The Kingdom of Laos was a constitutional monarchy that served Laos beginning with its independence on 9 November 1953. The monarchy survived until December 1975, when its last king, Savang Vatthana, surrendered the throne to the Pathet Lao, who abolished the monarchy in favor of a Marxist–Leninist state called the Lao People's Democratic Republic, which has controlled Laos ever since.
Phoumi Vongvichit was a leading figure of the Pathet Lao and an elder statesman of the Lao People's Democratic Republic.
The Laotian Civil War (1959–1975) was a civil war in Laos fought between the Communist Pathet Lao and the Royal Lao Government from 23 May 1959 to 2 December 1975. It is associated with the Cambodian Civil War and the Vietnam War, with both sides receiving heavy external support in a proxy war between the global Cold War superpowers. It is called the Secret War among the CIA Special Activities Center and Hmong veterans of the conflict.
The Indochina Wars were a series of wars fought in Southeast Asia from 1945 to 1991, between communist Indochinese forces against mainly French, South Vietnamese, American, Cambodian, Laotian and Chinese forces. The term "Indochina" originally referred to French Indochina, which included the current states of Vietnam, Laos and Cambodia. In current usage, it applies largely to a geographic region, rather than to a political area. The wars included:
This article details the history of Laos since 1945.
The International Agreement on the Neutrality of Laos is an international agreement signed in Geneva on July 23, 1962 between 14 states including Laos. It was a result of the International Conference on the Settlement of the Laotian Question which lasted from May 16, 1961 to July 23, 1962.
Operation Barrel Roll was a covert U.S. Air Force 2nd Air Division and U.S. Navy Task Force 77, interdiction and close air support campaign conducted in the Kingdom of Laos between 14 December 1964 and 29 March 1973 concurrent with the Vietnam War.
North Vietnam supported the Pathet Lao to fight against the Kingdom of Laos between 1958–1959. Control over Laos allowed for the eventual construction of the Ho Chi Minh Trail that would serve as the main supply route (MSR) for enhanced NLF and NVA activities in the Republic of Vietnam. As such, the support for Pathet Lao to fight against Kingdom of Laos by North Vietnam would prove decisive in the eventual communist victory over South Vietnam in 1975 as the South Vietnamese and American forces could have prevented any NVA and NLF deployment and resupply if these only happened over the 17th Parallel, also known as the Demilitarized Zone (DMZ), a narrow strip of land between North and South Vietnam that was closely guarded by both sides. It also helped the Pathet Lao win the Kingdom of Laos, although the Kingdom of Laos had American support.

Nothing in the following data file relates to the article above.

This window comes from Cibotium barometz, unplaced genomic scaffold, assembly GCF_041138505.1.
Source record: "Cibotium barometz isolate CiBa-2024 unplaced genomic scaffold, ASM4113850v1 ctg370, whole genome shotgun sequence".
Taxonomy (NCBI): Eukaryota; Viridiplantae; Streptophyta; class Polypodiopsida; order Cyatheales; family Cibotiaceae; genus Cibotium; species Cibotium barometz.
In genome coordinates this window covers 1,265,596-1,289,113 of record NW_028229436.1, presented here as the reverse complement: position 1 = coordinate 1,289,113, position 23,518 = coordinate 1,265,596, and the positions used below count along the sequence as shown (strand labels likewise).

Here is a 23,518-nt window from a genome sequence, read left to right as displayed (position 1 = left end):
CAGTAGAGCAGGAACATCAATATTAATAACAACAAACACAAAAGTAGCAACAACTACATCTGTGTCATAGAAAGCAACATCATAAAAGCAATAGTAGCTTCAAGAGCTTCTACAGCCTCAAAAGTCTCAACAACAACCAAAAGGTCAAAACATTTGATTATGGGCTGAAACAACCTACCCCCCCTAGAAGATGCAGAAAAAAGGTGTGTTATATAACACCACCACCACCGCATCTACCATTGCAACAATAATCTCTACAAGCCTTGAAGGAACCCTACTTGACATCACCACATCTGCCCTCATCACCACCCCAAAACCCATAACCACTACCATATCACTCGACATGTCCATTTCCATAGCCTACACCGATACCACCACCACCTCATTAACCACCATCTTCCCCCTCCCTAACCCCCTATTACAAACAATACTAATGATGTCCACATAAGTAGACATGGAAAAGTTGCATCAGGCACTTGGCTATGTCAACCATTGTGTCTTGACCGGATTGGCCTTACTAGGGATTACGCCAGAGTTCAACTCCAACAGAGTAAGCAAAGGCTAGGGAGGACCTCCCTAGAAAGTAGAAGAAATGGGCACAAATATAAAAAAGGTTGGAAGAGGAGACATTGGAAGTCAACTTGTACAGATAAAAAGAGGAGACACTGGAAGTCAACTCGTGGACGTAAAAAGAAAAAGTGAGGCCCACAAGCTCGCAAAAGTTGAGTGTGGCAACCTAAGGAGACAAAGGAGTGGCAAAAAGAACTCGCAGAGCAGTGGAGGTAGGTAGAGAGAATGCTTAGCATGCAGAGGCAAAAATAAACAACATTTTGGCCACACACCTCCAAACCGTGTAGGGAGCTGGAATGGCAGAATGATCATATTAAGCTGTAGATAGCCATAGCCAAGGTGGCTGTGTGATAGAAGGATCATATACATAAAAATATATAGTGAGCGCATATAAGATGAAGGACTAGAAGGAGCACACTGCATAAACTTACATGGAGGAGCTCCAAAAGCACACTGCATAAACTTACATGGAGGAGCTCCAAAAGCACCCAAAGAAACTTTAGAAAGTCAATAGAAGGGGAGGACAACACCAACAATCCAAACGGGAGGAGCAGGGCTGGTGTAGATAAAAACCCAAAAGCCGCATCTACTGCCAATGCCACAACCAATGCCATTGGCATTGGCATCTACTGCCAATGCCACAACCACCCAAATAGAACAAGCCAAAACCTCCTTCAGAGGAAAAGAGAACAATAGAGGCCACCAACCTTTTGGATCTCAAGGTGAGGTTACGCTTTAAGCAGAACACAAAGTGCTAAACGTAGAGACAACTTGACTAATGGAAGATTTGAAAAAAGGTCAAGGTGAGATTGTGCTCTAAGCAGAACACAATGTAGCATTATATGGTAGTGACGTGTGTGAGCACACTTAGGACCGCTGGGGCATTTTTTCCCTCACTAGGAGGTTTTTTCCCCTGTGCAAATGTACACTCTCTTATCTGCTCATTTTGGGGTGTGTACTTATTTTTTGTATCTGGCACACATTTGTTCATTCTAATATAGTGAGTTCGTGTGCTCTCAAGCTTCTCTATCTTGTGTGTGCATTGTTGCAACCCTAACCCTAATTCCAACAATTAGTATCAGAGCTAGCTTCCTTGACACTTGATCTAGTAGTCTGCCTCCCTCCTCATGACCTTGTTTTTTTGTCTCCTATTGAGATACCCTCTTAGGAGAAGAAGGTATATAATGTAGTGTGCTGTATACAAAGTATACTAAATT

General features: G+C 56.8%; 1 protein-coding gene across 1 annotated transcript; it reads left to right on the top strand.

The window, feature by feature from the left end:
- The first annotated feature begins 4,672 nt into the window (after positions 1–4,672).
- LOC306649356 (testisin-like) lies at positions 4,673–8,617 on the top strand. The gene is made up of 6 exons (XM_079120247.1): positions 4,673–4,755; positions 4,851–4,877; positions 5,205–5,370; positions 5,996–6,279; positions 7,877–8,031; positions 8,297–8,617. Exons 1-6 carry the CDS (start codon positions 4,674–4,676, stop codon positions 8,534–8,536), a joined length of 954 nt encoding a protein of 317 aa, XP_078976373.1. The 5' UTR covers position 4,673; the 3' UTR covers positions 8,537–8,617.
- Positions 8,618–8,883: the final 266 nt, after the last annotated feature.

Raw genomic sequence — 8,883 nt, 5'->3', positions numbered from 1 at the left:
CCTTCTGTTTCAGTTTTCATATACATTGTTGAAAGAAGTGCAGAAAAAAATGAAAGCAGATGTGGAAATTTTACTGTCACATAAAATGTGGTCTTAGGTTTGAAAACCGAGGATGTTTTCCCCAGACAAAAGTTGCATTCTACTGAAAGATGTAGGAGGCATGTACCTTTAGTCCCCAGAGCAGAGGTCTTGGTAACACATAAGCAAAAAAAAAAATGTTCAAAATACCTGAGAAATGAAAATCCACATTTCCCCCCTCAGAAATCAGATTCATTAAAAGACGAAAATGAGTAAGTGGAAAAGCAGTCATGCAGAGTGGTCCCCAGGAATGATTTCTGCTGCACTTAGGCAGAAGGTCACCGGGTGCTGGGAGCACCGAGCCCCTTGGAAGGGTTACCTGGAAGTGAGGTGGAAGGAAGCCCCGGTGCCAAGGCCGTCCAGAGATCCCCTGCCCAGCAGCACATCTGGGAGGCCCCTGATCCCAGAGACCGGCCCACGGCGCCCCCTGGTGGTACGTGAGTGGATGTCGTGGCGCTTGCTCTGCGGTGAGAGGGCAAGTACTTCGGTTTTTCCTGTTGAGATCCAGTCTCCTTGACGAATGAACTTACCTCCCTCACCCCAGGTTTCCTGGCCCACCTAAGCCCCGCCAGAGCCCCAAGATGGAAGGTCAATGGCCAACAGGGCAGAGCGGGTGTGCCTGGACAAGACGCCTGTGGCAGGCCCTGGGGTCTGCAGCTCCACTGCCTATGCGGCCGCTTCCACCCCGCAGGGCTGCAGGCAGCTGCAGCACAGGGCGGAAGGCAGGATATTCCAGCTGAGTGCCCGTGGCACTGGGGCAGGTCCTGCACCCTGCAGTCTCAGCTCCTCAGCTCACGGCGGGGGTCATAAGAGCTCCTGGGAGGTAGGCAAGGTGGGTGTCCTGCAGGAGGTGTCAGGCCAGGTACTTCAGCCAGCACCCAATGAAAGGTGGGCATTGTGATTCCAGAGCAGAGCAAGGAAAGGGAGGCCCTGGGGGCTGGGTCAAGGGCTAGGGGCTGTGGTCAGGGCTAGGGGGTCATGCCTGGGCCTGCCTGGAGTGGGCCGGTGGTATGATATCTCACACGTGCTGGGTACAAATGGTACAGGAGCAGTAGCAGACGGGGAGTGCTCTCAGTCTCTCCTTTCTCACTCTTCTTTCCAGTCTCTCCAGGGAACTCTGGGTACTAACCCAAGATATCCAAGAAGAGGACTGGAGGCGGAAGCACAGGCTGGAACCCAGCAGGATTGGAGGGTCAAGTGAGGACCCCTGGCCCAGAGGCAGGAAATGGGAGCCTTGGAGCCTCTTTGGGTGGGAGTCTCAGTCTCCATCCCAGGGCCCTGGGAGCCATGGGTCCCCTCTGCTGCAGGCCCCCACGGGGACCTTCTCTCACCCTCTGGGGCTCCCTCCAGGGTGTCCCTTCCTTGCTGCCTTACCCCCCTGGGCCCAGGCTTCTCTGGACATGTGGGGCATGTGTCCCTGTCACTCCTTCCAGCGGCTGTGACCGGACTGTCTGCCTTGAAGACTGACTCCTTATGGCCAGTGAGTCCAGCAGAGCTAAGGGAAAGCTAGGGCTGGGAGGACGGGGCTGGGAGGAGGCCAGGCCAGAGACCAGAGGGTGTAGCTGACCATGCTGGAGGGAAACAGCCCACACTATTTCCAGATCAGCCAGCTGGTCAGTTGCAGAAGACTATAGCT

The Military history of Laos has been dominated by struggles against stronger neighbours, primarily Thailand and Vietnam, from at least the 18th century.
The Leaders of the Vietnam War listed below comprise the important political and military figures of the Vietnam War.
The Battle of Lak Sao, fought between November 1963 and January 1964, was a major engagement of the Laotian Civil War. In November 1963, General Phoumi Nosavan, who held the reins of military power in the Kingdom of Laos, launched a military offensive against North Vietnamese invaders that cut across the northern panhandle of the nation. Although unsupported in this proxy action by his backers in the U.S. Embassy, he went ahead with his plan to push northwards from Nhommarath, then veer eastwards to the Vietnamese border. Phoumi's Central Intelligence Agency (CIA) advisors warned him that the North Vietnamese would retaliate, but he disregarded them.